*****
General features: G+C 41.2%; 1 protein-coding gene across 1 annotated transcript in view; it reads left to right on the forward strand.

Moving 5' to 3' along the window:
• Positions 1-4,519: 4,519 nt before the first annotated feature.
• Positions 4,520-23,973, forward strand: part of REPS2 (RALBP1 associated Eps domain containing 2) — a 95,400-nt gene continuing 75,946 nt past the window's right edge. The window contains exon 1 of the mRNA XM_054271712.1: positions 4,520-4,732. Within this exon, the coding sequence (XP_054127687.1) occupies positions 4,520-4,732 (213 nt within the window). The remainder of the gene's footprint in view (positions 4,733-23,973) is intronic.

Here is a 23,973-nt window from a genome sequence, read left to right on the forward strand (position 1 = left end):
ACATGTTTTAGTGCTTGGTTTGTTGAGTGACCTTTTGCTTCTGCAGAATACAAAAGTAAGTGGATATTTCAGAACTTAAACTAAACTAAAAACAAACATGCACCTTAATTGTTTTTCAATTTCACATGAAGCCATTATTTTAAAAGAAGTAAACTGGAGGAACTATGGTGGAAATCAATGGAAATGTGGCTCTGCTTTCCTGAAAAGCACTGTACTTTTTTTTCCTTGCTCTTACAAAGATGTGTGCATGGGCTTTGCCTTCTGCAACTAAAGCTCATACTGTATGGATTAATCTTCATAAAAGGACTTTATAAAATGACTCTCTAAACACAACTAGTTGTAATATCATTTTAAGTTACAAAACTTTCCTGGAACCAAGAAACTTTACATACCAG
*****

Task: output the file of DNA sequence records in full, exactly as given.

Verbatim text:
General features: G+C 41.2%; 1 protein-coding gene across 1 annotated transcript in view; it reads left to right on the forward strand.

Moving 5' to 3' along the window:
• Positions 1-4,519: 4,519 nt before the first annotated feature.
• Positions 4,520-23,973, forward strand: part of REPS2 (RALBP1 associated Eps domain containing 2) — a 95,400-nt gene continuing 75,946 nt past the window's right edge. The window contains exon 1 of the mRNA XM_054271712.1: positions 4,520-4,732. Within this exon, the coding sequence (XP_054127687.1) occupies positions 4,520-4,732 (213 nt within the window). The remainder of the gene's footprint in view (positions 4,733-23,973) is intronic.

Here is a 23,973-nt window from a genome sequence, read left to right on the forward strand (position 1 = left end):
ACATGTTTTAGTGCTTGGTTTGTTGAGTGACCTTTTGCTTCTGCAGAATACAAAAGTAAGTGGATATTTCAGAACTTAAACTAAACTAAAAACAAACATGCACCTTAATTGTTTTTCAATTTCACATGAAGCCATTATTTTAAAAGAAGTAAACTGGAGGAACTATGGTGGAAATCAATGGAAATGTGGCTCTGCTTTCCTGAAAAGCACTGTACTTTTTTTTCCTTGCTCTTACAAAGATGTGTGCATGGGCTTTGCCTTCTGCAACTAAAGCTCATACTGTATGGATTAATCTTCATAAAAGGACTTTATAAAATGACTCTCTAAACACAACTAGTTGTAATATCATTTTAAGTTACAAAACTTTCCTGGAACCAAGAAACTTTACATACCAG